By Ian Cheung
Recently, I decided to revisit Netflix’s BoJack Horseman for the tenth time in my latest bout of summative procrastination. However, unlike previous viewings, one episode stood out to me: Season 5’s The Dog Days Are Over. This episode follows Diane’s sabbatical in Vietnam to escape the weight of her recent divorce. Yet, as a Vietnamese American, she felt at odds with her culture in a way she didn’t expect. By the Vietnamese locals, she was seen as an American because she didn’t speak their language, but to American tourists, she was considered Vietnamese because of her appearance. While this mainly served comedic purposes in the show, it struck a chord with me. Having attended a predominantly white international school in Hong Kong, I too have struggled with my identity.
When I first attended international school as a timid twelve-year-old, I was surrounded by people who looked different to me. Naturally, I did everything I could to fit in. I hated the fact I spoke broken English with a Chinese accent and I hated the food my Mum packed me for lunch, because these things made me different to my classmates. I developed an unhealthy resentment towards my own culture and internalised the idea that what made me different made me weird.
I imagined what my life would be like if my family celebrated Christmas instead of Chinese New Year. I thought at least that way I would have something in common with my classmates. I wished my friends would be as excited about my red packets as I was about their Christmas presents. I refused to continue learning Chinese and stopped watching Cantonese TV shows I grew up loving. As a twelve-year-old standing at the doors of my teenage years, all I wanted to do was fit in.
By my senior year, I had naturally become less self-conscious of who I was. This was mostly because my English had improved, and I became more acclimatised to western culture. Hence, when I arrived at university in 2020, it felt easy. I understood student references, and there was barely a hint of accent left in my English. I finally fitted in.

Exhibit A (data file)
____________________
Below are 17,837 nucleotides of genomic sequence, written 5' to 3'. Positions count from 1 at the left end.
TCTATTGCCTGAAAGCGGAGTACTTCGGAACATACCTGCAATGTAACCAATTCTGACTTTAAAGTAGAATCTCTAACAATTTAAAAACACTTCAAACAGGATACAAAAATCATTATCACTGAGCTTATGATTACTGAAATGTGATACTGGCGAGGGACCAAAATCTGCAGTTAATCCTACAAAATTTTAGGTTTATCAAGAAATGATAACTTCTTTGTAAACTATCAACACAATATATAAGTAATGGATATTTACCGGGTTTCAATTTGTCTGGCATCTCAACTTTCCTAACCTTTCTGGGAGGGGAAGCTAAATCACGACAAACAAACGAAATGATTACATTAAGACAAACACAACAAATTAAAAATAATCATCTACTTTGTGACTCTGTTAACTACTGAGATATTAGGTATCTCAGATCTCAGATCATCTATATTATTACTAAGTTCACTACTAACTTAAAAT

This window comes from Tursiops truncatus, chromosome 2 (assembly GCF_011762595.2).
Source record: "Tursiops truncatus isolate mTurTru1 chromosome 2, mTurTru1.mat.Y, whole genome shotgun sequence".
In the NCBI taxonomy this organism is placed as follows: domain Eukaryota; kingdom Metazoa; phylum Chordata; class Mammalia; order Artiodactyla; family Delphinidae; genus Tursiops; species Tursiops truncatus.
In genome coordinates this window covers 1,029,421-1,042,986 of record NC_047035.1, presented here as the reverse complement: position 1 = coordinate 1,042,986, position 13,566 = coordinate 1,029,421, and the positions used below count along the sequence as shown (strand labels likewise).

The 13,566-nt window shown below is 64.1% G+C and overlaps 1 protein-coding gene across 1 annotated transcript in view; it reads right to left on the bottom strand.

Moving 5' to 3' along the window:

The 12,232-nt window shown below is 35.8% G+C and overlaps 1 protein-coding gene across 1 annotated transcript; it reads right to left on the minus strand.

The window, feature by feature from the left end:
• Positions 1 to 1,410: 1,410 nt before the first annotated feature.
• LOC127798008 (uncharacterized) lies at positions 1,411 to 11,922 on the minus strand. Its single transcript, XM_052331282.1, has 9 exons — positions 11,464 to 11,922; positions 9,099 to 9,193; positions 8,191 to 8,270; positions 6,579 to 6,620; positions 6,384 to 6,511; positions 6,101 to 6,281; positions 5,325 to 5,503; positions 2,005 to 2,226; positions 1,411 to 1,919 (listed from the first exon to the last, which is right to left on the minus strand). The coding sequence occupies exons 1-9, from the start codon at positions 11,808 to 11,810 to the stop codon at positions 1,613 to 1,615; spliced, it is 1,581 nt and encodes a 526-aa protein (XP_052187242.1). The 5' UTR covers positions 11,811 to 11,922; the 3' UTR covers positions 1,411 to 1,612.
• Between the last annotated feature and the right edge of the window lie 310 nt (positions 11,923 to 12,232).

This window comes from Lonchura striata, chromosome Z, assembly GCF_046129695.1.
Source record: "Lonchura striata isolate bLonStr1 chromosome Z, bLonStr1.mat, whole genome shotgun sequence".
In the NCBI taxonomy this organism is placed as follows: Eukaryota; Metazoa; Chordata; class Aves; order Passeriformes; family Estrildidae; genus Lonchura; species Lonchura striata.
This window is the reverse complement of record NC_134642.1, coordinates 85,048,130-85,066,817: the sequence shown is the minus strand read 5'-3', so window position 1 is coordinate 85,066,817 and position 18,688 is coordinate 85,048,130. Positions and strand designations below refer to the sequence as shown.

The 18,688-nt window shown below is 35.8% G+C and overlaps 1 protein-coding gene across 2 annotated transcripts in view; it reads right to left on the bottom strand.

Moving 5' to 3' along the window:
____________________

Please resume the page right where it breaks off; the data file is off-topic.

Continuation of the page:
The students here were curious about my culture, my Chinese name became something I could celebrate, not something I had to hide away from. Yet, this newfound euphoria soon faded as the second wave of Covid-19 made the prospect of going home for the holidays ever slimmer. As homesickness loomed over me, I began to look for others like me in Durham to feel a sense of home away from home. This was when I realised the years I had spent so desperately trying to distance myself from my roots came at a cost. It had alienated me from my own culture. When I tried connecting with my fellow international students, I realised we had nothing in common. I didn’t understand their banter, nor could I speak Mandarin very well because of my lack of practice. The realisation dawned on me — although we looked the same, we were nothing alike.
I started to experience an identity crisis because I did not know where I belonged in this world. I wanted to reconnect with my roots, but I didn’t know where to begin. If I am neither English enough nor Chinese enough to fully inhabit either identity, then who am I? I became my twelve-year-old self again, and the same insecurities that consumed me eight years ago came back to haunt me. Unlike other mental health struggles, I found it hard to reach out to my friends. After all, how could they even remotely relate with my struggle? As a result, I felt alone and trapped under an unbearable weight, with seemingly no light at the end of the tunnel.
Fast-forward to the present, I was able to find solidarity in Diane’s experience. It felt bittersweet to see my struggle represented in the media. While my identity is still something I continue to struggle with today, the reassurance of knowing there are others like me who can relate to this problem makes me feel less alone. I hope by writing this essay, at least one person will resonate with my story the way I did with Diane.
Illustration credit: Verity Laycock